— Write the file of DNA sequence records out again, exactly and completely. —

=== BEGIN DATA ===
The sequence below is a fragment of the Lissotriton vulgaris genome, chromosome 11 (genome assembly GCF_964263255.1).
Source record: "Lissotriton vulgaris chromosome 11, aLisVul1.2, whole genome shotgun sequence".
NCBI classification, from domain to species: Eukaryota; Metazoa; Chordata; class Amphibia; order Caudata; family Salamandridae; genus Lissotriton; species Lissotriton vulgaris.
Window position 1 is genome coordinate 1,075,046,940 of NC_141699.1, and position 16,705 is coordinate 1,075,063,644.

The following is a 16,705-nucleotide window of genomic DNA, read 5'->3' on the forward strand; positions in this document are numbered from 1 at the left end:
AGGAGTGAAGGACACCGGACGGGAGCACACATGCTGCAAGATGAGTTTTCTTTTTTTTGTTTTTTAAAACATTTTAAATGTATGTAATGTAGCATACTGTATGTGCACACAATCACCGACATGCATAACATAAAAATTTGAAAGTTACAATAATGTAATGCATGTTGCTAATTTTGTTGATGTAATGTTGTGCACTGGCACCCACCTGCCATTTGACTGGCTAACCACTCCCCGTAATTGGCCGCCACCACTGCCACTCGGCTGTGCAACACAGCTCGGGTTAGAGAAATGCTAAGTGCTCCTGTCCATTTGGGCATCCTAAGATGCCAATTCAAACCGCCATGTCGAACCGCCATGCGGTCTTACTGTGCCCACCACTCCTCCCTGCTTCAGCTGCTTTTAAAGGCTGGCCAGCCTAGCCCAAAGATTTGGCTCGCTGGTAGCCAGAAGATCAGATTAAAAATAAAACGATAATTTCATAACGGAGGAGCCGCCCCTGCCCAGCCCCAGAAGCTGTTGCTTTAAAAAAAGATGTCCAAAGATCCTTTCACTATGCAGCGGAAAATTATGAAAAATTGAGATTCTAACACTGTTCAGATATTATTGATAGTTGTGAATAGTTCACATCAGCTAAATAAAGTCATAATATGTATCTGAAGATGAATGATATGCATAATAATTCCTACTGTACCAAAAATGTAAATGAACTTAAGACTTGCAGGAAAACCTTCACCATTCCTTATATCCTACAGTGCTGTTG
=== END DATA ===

The sequence below is a fragment of the Lissotriton vulgaris genome, chromosome 11 (genome assembly GCF_964263255.1).
Source record: "Lissotriton vulgaris chromosome 11, aLisVul1.2, whole genome shotgun sequence".
NCBI classification, from domain to species: Eukaryota; Metazoa; Chordata; class Amphibia; order Caudata; family Salamandridae; genus Lissotriton; species Lissotriton vulgaris.
Window position 1 is genome coordinate 1,075,046,940 of NC_141699.1, and position 16,705 is coordinate 1,075,063,644.

The following is a 16,705-nucleotide window of genomic DNA, read 5'->3' on the forward strand; positions in this document are numbered from 1 at the left end:
AGGAGTGAAGGACACCGGACGGGAGCACACATGCTGCAAGATGAGTTTTCTTTTTTTTGTTTTTTAAAACATTTTAAATGTATGTAATGTAGCATACTGTATGTGCACACAATCACCGACATGCATAACATAAAAATTTGAAAGTTACAATAATGTAATGCATGTTGCTAATTTTGTTGATGTAATGTTGTGCACTGGCACCCACCTGCCATTTGACTGGCTAACCACTCCCCGTAATTGGCCGCCACCACTGCCACTCGGCTGTGCAACACAGCTCGGGTTAGAGAAATGCTAAGTGCTCCTGTCCATTTGGGCATCCTAAGATGCCAATTCAAACCGCCATGTCGAACCGCCATGCGGTCTTACTGTGCCCACCACTCCTCCCTGCTTCAGCTGCTTTTAAAGGCTGGCCAGCCTAGCCCAAAGATTTGGCTCGCTGGTAGCCAGAAGATCAGATTAAAAATAAAACGATAATTTCATAACGGAGGAGCCGCCCCTGCCCAGCCCCAGAAGCTGTTGCTTTAAAAAAAGATGTCCAAAGATCCTTTCACTATGCAGCGGAAAATTATGAAAAATTGAGATTCTAACACTGTTCAGATATTATTGATAGTTGTGAATAGTTCACATCAGCTAAATAAAGTCATAATATGTATCTGAAGATGAATGATATGCATAATAATTCCTACTGTACCAAAAATGTAAATGAACTTAAGACTTGCAGGAAAACCTTCACCATTCCTTATATCCTACAGTGCTGTTG